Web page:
• Read the full report by the State Court Administrator's Office on Nebraska child custody cases.
* * *
LINCOLN — Noncustodial parents in Nebraska get an average of five days per month with their children, according to a 10-year analysis of judicial decisions in child custody and divorce cases.
The study, released Thursday by the State Court Administrator's Office, said judges are gradually moving toward custody arrangements that more equally divide parenting time.
“Glaciers move too,” said State Sen. Russ Karpisek of Wilber, an advocate for equal parenting time.
He and another senator engaged in an ongoing discussion on the issue agreed that five days per month is not enough time for noncustodial parents. But they disagreed on what to do about it.
Karpisek, a divorced father, said he will probably introduce legislation this session to require judges to consider shared custody as the best option for children. Judges should still have authority to award less or no visitation time in cases where one parent is unfit or there is a history of abuse, he said.
“When you look at these numbers, obviously, it's not equal,” he said.
Any such proposal would likely go to the Judiciary Committee, where a related bill stalled last year. Sen. Brad Ashford of Omaha, chairman of the committee, said he doubts a major overhaul of parenting law is possible given this year's shorter, 60-day session and other major issues yet to tackle.
The Legislature could pass a resolution calling for judges to more equally divide parenting time. Courts already have that authority under a 2007 revision of parenting law, Ashford said.
“I think the Legislature has already spoken and we want more shared time, we want more equality,” he said.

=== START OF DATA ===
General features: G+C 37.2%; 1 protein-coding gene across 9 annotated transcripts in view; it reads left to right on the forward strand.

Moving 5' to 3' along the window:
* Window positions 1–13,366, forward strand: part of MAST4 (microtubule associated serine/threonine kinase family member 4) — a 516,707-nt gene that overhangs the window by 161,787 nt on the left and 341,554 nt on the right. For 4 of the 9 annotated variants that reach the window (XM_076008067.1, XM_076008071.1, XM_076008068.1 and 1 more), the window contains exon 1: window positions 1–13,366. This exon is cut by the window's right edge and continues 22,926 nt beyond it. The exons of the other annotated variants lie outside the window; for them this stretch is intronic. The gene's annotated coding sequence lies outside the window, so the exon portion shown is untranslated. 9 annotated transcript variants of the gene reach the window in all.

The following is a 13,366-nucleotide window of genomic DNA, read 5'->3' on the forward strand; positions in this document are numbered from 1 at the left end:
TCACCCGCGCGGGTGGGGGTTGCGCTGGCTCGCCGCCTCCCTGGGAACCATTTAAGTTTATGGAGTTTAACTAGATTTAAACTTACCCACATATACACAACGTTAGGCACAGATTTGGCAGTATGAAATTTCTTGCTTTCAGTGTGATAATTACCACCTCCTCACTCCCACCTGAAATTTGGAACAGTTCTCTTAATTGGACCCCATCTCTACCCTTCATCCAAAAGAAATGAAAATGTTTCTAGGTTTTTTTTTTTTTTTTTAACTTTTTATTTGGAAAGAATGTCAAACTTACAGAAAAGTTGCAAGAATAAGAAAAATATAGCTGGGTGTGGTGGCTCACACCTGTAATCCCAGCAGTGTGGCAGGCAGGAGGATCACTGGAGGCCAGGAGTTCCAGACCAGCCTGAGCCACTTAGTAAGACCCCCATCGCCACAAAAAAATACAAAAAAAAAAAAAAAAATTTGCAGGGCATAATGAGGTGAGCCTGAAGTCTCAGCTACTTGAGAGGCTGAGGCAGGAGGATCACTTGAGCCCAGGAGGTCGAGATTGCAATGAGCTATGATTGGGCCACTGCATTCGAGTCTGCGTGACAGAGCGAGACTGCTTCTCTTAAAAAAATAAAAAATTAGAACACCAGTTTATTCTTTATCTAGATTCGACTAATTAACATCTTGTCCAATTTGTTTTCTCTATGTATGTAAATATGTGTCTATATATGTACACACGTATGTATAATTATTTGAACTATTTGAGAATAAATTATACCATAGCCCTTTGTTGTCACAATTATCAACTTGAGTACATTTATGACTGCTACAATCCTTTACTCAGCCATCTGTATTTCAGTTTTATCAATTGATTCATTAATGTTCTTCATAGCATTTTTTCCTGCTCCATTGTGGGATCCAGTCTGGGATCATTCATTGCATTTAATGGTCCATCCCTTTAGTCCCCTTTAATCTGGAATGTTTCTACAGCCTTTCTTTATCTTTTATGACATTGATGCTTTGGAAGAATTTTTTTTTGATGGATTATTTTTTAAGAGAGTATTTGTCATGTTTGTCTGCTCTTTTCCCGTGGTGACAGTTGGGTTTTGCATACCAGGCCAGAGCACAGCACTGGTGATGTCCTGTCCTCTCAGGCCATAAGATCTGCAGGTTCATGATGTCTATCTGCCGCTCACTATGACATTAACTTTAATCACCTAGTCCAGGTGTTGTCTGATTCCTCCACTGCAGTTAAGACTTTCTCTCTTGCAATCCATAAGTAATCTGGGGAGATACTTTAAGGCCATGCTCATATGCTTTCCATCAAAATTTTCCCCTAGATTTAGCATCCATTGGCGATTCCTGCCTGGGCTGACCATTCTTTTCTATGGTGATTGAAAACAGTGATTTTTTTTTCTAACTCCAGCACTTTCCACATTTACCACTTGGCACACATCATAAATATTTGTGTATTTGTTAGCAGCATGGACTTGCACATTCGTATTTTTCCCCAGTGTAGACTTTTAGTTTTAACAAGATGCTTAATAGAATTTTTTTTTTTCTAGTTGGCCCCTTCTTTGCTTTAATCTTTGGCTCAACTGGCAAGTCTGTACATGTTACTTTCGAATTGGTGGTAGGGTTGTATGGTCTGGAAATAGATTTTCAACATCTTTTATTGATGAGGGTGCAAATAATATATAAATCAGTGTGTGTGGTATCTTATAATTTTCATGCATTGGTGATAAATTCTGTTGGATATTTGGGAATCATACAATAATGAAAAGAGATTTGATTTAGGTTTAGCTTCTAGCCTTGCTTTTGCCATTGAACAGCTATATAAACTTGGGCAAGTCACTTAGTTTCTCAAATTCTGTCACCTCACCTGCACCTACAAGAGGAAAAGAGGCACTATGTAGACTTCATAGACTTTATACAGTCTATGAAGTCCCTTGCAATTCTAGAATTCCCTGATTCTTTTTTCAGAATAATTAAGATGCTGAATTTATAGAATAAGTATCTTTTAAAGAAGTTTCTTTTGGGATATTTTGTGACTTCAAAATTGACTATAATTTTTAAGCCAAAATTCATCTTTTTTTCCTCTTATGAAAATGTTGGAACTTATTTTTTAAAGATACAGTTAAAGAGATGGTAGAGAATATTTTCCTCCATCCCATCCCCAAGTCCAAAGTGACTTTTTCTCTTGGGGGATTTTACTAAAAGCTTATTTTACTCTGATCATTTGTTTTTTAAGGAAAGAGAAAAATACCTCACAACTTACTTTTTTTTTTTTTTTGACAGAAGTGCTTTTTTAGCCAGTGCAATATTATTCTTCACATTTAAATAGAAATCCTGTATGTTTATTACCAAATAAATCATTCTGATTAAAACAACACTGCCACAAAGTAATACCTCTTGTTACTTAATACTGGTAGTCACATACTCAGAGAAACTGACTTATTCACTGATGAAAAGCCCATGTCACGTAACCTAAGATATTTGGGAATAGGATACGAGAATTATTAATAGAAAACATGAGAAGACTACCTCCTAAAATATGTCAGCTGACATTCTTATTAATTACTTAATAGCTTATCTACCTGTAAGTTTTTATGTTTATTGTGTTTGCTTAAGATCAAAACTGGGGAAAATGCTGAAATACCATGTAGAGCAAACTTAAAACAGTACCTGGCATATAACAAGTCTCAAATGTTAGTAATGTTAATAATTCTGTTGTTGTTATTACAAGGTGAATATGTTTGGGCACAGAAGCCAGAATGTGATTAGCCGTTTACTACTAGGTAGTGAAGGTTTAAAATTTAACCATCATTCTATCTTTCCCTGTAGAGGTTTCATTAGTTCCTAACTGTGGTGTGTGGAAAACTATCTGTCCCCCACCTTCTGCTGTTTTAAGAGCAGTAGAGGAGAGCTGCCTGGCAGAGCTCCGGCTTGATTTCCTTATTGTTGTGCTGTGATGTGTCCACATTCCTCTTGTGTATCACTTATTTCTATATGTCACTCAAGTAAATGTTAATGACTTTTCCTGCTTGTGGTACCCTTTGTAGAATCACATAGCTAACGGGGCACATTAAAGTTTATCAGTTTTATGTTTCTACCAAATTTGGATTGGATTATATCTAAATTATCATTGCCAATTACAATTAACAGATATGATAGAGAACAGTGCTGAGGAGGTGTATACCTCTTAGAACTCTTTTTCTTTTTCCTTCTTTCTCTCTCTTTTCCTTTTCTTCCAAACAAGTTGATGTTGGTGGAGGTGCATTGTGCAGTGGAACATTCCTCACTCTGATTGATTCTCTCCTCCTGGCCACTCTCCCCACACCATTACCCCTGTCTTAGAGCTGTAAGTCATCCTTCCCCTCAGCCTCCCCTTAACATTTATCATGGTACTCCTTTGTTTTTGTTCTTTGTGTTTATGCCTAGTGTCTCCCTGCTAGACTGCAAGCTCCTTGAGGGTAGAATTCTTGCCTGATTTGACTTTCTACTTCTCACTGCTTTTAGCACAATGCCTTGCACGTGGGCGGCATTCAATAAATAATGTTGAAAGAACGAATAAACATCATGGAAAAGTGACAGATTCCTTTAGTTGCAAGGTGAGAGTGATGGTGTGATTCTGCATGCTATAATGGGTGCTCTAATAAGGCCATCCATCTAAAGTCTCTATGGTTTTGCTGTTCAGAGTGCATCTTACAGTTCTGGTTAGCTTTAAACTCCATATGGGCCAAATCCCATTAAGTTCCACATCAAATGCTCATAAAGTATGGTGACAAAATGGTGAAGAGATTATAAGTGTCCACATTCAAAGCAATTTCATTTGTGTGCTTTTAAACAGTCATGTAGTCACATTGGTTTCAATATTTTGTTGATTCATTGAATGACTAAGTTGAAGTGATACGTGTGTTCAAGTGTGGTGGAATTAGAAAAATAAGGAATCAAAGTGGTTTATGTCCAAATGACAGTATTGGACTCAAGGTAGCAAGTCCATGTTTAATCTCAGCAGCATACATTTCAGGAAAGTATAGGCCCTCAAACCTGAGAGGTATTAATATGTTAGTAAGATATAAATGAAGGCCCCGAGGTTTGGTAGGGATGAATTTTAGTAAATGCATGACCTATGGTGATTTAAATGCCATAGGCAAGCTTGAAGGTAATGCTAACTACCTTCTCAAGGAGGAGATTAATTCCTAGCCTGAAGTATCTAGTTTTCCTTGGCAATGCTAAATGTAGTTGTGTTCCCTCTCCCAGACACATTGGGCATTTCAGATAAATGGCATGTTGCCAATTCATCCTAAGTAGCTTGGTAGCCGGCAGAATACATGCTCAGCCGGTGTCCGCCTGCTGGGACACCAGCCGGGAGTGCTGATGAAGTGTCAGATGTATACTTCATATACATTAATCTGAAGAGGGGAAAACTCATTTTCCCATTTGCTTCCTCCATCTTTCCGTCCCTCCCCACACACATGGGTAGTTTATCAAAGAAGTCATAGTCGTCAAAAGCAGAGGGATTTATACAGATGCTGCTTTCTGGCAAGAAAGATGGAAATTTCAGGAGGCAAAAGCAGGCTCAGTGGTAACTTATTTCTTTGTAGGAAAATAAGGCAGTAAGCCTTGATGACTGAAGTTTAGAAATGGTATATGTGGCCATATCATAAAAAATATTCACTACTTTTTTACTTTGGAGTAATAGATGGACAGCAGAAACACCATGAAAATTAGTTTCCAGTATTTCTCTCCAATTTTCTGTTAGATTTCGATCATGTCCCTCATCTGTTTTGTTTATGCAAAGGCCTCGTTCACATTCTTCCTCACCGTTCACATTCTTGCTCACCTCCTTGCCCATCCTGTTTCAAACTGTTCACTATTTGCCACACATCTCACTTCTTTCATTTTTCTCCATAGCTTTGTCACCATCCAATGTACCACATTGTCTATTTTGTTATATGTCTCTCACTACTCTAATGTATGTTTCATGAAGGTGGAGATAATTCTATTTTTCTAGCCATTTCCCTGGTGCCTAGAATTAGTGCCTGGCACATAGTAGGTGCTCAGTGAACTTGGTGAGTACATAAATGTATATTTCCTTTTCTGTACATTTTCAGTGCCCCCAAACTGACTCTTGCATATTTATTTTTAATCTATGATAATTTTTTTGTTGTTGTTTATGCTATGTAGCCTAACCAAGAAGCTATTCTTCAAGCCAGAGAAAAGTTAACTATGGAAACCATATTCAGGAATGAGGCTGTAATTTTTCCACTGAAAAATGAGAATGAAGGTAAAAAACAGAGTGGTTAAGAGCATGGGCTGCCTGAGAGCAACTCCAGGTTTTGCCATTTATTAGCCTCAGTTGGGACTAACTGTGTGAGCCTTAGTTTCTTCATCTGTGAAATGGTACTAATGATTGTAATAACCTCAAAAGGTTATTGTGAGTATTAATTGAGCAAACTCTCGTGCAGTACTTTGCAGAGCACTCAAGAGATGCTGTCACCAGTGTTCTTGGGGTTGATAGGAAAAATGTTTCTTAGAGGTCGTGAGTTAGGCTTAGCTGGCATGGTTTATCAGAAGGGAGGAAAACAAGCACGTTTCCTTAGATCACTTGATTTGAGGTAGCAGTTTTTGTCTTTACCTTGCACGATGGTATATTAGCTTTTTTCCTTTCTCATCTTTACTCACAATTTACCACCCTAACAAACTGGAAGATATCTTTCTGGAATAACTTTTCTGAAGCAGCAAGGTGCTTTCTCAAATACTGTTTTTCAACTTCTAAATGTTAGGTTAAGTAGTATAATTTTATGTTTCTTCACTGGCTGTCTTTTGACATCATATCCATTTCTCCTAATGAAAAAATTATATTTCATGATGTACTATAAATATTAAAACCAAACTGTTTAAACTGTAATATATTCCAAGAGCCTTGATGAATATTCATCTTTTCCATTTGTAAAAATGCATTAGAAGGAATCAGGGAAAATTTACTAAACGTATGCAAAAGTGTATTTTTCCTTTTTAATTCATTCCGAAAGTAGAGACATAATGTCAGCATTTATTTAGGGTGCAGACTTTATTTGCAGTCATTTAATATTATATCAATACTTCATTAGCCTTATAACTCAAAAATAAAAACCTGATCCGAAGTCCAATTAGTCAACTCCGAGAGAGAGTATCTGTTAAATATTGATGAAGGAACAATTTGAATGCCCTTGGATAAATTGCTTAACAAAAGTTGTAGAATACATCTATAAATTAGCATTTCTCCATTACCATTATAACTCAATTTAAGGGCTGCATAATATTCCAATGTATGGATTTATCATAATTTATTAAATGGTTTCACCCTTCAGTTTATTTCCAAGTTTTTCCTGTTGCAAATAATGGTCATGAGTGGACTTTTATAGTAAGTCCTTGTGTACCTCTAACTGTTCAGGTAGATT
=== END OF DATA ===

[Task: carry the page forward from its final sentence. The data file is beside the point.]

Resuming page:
Advocates for equal parenting time, typically fathers and grandparents, say research shows children who have substantial, regular contact with both parents enjoy better physical and emotional health and perform better in school.
Others say that equal parenting mandates could expose children to more conflict when parents fight over nearly every decision. Research has shown that such conflict is very damaging to children.
The analysis released Thursday involved the review of nearly 400 cases between 2002 and 2012 involving custody disputes between parents going through divorce. The cases originated in all 12 of Nebraska's judicial districts.
Among the findings:
» Judges granted sole custody to mothers about half of the time, joint custody about one-third of the time and to fathers “much less of the time.”
» Joint custody arrangements with shared residence was awarded in 12 percent of the cases.
» Plaintiffs in divorce filings were mostly mothers and the vast majority were represented by attorneys. About half of defendants had attorneys.
» About 12 percent of cases were categorized as “high conflict” cases.
The study also determined the highest percentage of cases with shared parenting arrangements was in the 2nd Judicial District, which encompasses Sarpy, Cass and Otoe Counties.
The 12th Judicial District in the Panhandle and the 9th Judicial District, which covers Hall and Buffalo Counties, had no cases with joint custody and shared parenting during the 10-year study period.
More Legislature coverage, resources
• Map: Find your senator